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Hastings' Dictionary of the New Testament
(Λύστρα, which is fem. sing in Acts 14:6; Acts 21; Acts 16:1, and neut. pl. [Note: plural.] in Acts 14:8; Acts 16:2, 2 Timothy 3:11)
Lystra was a Roman garrison town of southern Galatia, built on an isolated hill in a secluded valley at the S. edge of the vast upland plain of Lycaonia, about 18 miles S.S.W. of Iconium. Itself 3,780 ft. above sea-level, it had behind it the gigantic Taurus range, whose fastnesses were the haunts of wild mountaineers living on plunder and blackmail. It was the necessity of stamping out this social pest that raised the obscure town of Lystra into temporary importance. In 6 b.c. Augustus made it an outpost of civilization, one of ‘a series of colonies of Roman veterans evidently intended to acquire this district for peaceful settlement’ (T. Mommsen, The Provinces of the Roman Empire, Eng. translation , 1909, i. 337). The others were Antioch, Parlais, Cremna, Comama, and Olbasa. In all these cities the military coloni formed an aristocracy among the incolae or native inhabitants. Latin was the official language, and Greek that of culture, but the Lystrans used among themselves ‘the speech of Lycaonia’ (Acts 14:11), of which no trace is left, except that ‘Lystra’-which the Romans liked to write ‘Lustra,’ on account of its resemblance to lustrum-is, like ‘Ilistra’ and ‘Kilistra,’ which are also found in the country, doubtless a native place-name. The site and colonial rank of Lystra were alike unknown till 1885, when J.R.S. Sterrett’s discovery of a pedestal in situ, with an inscription containing the words Colonia Iulia Felix Gemina Lustra, settled both these points. Coins bearing the same legend have since been found.
Lying some distance westward from the great trade-route which went through Derbe and Iconium, Lystra can never have been an important seat of commerce. Still it was prosperous enough to attract some civilians as well as soldiers to its pleasant valley. Its blending of Greek and Jewish elements is strikingly illustrated by the mixed parentage of Timothy, whom St. Paul circumcised ‘because of the Jews that were in those parts’ (Acts 16:1; Acts 16:4). No mention, however, is made of a synagogue in Lystra, and probably the Jewish colony was small. Some measure of Greek culture among the Lystran natives is prima facie suggested by the existence of a temple of Zeus ‘before the city’ (πρὸ τῆς πόλεως, Acts 14:13)-cf. S. Paolo fuori le Mura at Rome-as well as by the naïve identification of Barnabas and St. Paul with Zeus and Hermes. But these facts prove nothing as to the real character of the Lystran worship, for the arbitrary bestowal of classical names upon Anatolian gods-an act of homage to the dominant civilization-had but little effect upon the deep-rooted native religious feeling. The motive of the priest who wished to sacrifice to the supposed celestial visitants (v. 13) does not lie on the surface. That he acted in good faith, being thrilled with awe before superhuman miracle-workers, is more probable than that, knowing better, he cleverly used a wave of religious excitement to serve his own base ends. All the Lystrans were probably familiar with the legend-told by Ovid, Met. viii. 626ff.-that Zeus and Hermes once visited Phrygia in the disguise of mortals, and found no one willing to give them hospitality, till they came to the hut of an aged couple, Philemon and Baucis, whose kindness Zeus rewarded by taking them to a place of safety before all the neighbourhood was suddenly flooded, and thereafter metamorphosing their cottage into a magnificent temple, of which they became the priests.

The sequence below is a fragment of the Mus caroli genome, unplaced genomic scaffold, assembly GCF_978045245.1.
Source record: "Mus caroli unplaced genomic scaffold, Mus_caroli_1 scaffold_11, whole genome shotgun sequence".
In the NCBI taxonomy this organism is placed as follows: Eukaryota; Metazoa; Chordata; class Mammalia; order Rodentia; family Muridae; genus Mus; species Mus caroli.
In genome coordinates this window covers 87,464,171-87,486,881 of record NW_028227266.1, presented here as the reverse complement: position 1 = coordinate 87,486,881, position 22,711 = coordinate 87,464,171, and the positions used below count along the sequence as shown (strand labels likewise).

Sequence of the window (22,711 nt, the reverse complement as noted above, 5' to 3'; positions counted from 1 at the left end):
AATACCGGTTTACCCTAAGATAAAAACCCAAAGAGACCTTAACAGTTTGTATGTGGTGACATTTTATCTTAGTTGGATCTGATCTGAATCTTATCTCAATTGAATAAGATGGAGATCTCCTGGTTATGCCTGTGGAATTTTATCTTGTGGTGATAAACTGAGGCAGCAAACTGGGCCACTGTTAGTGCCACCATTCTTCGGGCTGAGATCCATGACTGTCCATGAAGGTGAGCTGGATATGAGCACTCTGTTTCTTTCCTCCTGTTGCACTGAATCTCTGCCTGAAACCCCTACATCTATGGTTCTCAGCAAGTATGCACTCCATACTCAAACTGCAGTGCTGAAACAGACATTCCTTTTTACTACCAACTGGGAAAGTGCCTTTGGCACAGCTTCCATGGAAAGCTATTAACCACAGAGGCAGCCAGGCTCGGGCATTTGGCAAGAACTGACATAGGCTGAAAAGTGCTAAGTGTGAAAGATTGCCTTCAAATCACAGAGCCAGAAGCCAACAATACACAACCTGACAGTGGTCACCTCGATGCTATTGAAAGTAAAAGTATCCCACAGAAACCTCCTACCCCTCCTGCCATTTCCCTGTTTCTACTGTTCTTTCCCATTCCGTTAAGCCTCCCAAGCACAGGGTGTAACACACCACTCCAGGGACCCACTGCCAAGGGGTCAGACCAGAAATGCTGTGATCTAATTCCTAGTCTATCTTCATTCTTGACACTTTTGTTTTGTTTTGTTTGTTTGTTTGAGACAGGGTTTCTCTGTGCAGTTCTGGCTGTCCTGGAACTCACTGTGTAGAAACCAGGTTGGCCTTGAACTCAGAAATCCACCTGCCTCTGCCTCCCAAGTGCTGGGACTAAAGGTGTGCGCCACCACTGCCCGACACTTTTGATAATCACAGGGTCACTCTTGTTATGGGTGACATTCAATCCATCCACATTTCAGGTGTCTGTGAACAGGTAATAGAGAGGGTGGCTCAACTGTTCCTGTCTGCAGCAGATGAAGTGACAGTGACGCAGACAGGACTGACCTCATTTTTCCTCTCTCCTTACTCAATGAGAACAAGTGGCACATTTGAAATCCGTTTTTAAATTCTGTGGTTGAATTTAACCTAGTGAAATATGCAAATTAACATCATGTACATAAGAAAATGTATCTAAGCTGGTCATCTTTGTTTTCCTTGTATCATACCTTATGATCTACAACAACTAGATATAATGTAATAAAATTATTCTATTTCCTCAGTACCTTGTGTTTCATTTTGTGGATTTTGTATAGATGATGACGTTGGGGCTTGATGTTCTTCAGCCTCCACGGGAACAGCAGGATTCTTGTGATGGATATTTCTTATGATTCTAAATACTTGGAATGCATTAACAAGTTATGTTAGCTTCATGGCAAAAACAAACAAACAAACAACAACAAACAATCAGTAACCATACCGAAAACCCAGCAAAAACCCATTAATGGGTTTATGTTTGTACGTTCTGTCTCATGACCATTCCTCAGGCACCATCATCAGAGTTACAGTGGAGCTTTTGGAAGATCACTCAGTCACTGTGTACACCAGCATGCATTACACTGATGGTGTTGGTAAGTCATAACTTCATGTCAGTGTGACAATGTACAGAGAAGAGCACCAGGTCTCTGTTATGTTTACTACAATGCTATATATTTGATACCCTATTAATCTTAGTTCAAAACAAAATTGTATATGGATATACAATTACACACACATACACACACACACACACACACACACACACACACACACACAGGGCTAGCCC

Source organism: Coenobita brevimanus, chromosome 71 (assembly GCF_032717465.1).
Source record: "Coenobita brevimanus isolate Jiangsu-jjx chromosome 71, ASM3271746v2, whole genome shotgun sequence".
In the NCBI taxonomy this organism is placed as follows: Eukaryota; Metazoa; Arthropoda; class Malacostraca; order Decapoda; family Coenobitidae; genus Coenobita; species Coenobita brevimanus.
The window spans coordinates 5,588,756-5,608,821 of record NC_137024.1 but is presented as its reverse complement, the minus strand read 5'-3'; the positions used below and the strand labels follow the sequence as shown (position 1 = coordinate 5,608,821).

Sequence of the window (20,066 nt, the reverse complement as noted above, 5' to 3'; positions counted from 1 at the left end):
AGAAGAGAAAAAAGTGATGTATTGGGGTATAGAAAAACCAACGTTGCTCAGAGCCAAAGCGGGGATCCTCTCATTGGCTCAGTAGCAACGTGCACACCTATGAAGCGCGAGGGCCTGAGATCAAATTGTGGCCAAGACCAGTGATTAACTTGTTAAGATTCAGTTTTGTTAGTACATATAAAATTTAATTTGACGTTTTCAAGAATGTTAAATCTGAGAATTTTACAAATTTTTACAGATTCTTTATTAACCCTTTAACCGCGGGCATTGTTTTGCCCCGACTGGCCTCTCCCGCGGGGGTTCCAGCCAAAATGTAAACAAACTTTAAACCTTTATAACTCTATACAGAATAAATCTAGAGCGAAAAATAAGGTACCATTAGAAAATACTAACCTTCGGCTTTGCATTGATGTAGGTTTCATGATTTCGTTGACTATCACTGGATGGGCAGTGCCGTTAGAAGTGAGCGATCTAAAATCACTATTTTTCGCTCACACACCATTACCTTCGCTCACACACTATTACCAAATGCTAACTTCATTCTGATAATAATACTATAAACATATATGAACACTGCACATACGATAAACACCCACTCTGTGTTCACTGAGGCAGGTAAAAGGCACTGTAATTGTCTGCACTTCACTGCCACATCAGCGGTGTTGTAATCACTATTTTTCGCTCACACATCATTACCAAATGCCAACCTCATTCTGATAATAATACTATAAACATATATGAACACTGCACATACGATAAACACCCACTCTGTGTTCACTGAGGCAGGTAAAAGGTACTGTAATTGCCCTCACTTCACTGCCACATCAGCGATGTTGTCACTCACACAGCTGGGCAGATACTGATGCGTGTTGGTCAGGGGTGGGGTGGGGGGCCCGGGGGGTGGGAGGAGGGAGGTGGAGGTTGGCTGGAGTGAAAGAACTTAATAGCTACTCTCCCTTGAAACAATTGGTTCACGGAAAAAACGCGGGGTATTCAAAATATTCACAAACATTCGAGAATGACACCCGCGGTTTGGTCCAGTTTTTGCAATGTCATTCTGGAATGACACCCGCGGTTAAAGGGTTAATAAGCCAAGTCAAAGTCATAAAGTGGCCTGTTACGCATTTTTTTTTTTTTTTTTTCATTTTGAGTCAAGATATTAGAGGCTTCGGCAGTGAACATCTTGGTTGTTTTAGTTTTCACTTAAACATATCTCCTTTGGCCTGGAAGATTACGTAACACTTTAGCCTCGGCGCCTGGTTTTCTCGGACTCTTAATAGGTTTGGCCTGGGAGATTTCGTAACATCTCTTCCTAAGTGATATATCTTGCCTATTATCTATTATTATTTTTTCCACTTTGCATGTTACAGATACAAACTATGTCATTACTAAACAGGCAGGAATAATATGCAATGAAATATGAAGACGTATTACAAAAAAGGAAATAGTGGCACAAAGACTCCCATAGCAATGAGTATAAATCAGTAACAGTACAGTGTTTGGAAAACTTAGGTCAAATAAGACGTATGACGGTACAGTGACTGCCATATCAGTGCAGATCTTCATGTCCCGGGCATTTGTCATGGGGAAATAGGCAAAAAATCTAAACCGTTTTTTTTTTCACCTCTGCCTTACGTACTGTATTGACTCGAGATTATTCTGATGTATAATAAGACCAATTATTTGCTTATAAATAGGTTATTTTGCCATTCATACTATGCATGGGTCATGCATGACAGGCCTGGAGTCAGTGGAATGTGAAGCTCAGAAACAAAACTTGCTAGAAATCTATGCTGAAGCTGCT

It is stated (Acts 14:19) that, during St. Paul’s sojourn in Lystra, Jews came thither from Antioch (130 miles) and Iconium (18 miles), but whether in the ordinary course of trade, or on set purpose to persecute the Apostle, is not made quite clear. The close connexion between Antioch and Lystra is proved by a Greek inscription on the base of a statue which Lystra presented in the 2nd cent.: ‘The very brilliant sister Colonia of the Antiochians is honoured by the very brilliant colony of the Lystrans with the Statue of Concord’ (J. R. S. Sterrett, Wolfe Expedition in Asia Minor, 1888, p. 352). Lystra was more closely associated with its Phrygian neighbour Iconium than with the more distant Derbe, though the latter was, like itself, Lycaonian (Acts 16:2). At Lystra the apostles had experience of the swift changes of the native popular feeling, as well as of the malice of their own race. First they were worshipped as gods come down to bring healing and blessing; then St. Paul was stoned as a criminal not fit to live (cf. 2 Corinthians 11:25). Timothy was an eye-witness of the cruel assault of the rabble (2 Timothy 3:11). The Apostle re-visited Lystra in the homeward part of his first missionary tour (Acts 14:21); again in his second journey (Acts 16:1); and, if the South-Galatian theory is correct, once more during the third journey (Acts 18:23). Little is known of the later secular or sacred history of Lystra. The veterans whom Augustus planted there ‘notably restricted the field of the free inhabitants of the mountains, and general peace must at length have made its triumphal entrance also here’ (Mommsen, op. cit.). Having thus completed the work of a border fortress, the colony of Lystra lost its raison d’être, and the town sank back into its original insignificance.
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Hastings, James. Entry for 'Lystra'. Hastings' Dictionary of the New Testament. https://www.studylight.org/dictionaries/eng/hdn/l/lystra.html. 1906-1918.